Faith in God vs. the Problem of Suffering/Evil (part 1)

It’s amazing how many people in our modern day have turned away from the faith because of the problem of suffering.

  1. We ignore evil when it doesn’t hit us in the face.
  2. We are surprised by evil when it does. We are shocked by death and suffering again and again even though life spans are longer and people live, generally speaking, more comfortably than ever before.
  3. As a result, we react in immature and dangerous ways.

The Western World hasn’t been able to cope with evil within its modernistic beliefs. Postmodernity doesn’t help as it flows into deconstructive language and ultimately turns nihilistic.

So when it comes to the problem of evil or suffering, we need to acknowledge 3 things:

  1. There are no easy answers. If we think we’ve completely solved it, that shows we haven’t understood it.
  2. The line between good and evil doesn’t lie between “us” and “them.” It runs down through each of us. That is not to say that all people are equally good or bad but that we all are capable of monstrous evil under the right circumstances.
  3. Despite the evil acts that people commit against each other, no human was responsible for tsunamis or earthquakes.

What help can we find in the Bible?

I’ll write more on this topic next week.

Sin is a State of the Heart

Sin is not something which began on earth. Before the Fall there had been a previous fall. Satan was a perfect, bright, angelic being dwelling in the heavens and he fell before the Fall.

It is fallacious to think of sin only in terms of actions. Sin is essentially a disposition. It is a state of the heart. Sin is ultimately self-worship and the terrifying thing is that it rears its ugly head even as we try to worship or pray to God (see Matthew 5). So even sometimes people may be persuading themselves that they are worshiping God, but actually worshiping themselves and doing nothing more.

Why Should We Have to Pray to a Loving and Merciful God?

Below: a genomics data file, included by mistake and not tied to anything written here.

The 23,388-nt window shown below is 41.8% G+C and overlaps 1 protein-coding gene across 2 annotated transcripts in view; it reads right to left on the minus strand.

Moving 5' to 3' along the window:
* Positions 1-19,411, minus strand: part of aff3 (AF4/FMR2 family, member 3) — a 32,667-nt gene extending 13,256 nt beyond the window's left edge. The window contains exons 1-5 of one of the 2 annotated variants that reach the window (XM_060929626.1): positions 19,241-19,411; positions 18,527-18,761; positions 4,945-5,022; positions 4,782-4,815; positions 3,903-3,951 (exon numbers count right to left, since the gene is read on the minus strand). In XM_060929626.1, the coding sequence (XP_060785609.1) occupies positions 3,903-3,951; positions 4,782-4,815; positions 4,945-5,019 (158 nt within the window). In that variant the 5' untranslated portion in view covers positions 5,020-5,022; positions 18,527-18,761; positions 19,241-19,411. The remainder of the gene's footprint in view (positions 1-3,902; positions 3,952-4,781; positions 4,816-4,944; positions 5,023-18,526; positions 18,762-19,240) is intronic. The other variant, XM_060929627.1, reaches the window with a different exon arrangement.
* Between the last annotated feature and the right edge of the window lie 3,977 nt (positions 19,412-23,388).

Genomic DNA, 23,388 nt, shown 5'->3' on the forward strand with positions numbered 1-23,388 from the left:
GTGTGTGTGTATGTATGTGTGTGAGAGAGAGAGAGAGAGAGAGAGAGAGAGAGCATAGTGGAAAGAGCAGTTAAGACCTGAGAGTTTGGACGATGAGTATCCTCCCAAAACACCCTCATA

Prayer is a mystery and an effort.  So many petitions seem to remain unanswered.  The most disheartening barrier lies in the moral difficulty: Why should we have to pray to a loving and merciful God?  A parent doesn’t wait until a child is lying on a bed of pain crying out for his sympathy and healing.  When our poor human hearts love, they do not wait to be begged that they may supply the needs of those they love.  Why should prayer on our part be the indispensable condition of the working of God?

First, prayer makes us more deeply conscious of God.  In the rush and stress of life we tend to lose a sure and clear consciousness of God.  In the busy world, the mind is filled every morning with all of the news to the ends of the world.  If we will not sometimes think of God, He will merely become a name to us.  It is in prayer that we have the sure consciousness of God.

Second, prayer helps us to see through God’s eyes.  It’s sad how most evils go unnoticed, wrongs unremedied, poor unpitied and unhelped, miseries uncomforted, not because we don’t know, but because we do not sympathize.  We haven’t looked at the world through God’s eyes.

Third, prayer surrenders us to the energy of God.  The highest attitude in prayer is not desire or praise.  It is surrender.  In surrender we open our whole being to God as a flower opens itself to the sun, and we are filled up to our measure with His divine energy.

God has chosen people as a means of His power and grace in the world.  And if people will not work the works of God, the works of God remain undone.  We limit God by our prayerlessness.  Because we are not surrendered to God in prayer, the might of His energy does not pass into us.

Easter is the Beginning of God’s New Creation

Easter is the beginning of God’s new creation. We don’t have to wait. It has already burst in. And the whole point of John 20-21 is that we who believe in Jesus are to become, in the power of His Spirit, not only beneficiaries of that new creation but also agents.